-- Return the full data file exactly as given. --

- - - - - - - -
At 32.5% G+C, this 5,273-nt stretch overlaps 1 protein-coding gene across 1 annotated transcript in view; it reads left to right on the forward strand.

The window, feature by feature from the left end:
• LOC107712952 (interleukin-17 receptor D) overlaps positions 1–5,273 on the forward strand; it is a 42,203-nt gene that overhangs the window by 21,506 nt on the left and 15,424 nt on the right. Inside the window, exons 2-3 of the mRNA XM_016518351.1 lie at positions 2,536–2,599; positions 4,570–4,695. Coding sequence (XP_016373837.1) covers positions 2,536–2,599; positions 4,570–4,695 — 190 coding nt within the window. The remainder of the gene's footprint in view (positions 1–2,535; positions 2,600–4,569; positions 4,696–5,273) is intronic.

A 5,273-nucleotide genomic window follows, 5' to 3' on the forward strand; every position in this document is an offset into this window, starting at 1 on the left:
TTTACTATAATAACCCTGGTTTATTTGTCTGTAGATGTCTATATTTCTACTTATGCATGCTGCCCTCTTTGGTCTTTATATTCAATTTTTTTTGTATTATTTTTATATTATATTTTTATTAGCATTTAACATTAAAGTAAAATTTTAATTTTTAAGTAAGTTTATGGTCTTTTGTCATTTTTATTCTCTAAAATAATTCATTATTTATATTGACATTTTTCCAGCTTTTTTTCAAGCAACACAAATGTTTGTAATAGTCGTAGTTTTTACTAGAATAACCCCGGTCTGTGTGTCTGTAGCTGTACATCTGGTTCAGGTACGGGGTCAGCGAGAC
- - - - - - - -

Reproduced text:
At 32.5% G+C, this 5,273-nt stretch overlaps 1 protein-coding gene across 1 annotated transcript in view; it reads left to right on the forward strand.

The window, feature by feature from the left end:
• LOC107712952 (interleukin-17 receptor D) overlaps positions 1–5,273 on the forward strand; it is a 42,203-nt gene that overhangs the window by 21,506 nt on the left and 15,424 nt on the right. Inside the window, exons 2-3 of the mRNA XM_016518351.1 lie at positions 2,536–2,599; positions 4,570–4,695. Coding sequence (XP_016373837.1) covers positions 2,536–2,599; positions 4,570–4,695 — 190 coding nt within the window. The remainder of the gene's footprint in view (positions 1–2,535; positions 2,600–4,569; positions 4,696–5,273) is intronic.

A 5,273-nucleotide genomic window follows, 5' to 3' on the forward strand; every position in this document is an offset into this window, starting at 1 on the left:
TTTACTATAATAACCCTGGTTTATTTGTCTGTAGATGTCTATATTTCTACTTATGCATGCTGCCCTCTTTGGTCTTTATATTCAATTTTTTTTGTATTATTTTTATATTATATTTTTATTAGCATTTAACATTAAAGTAAAATTTTAATTTTTAAGTAAGTTTATGGTCTTTTGTCATTTTTATTCTCTAAAATAATTCATTATTTATATTGACATTTTTCCAGCTTTTTTTCAAGCAACACAAATGTTTGTAATAGTCGTAGTTTTTACTAGAATAACCCCGGTCTGTGTGTCTGTAGCTGTACATCTGGTTCAGGTACGGGGTCAGCGAGAC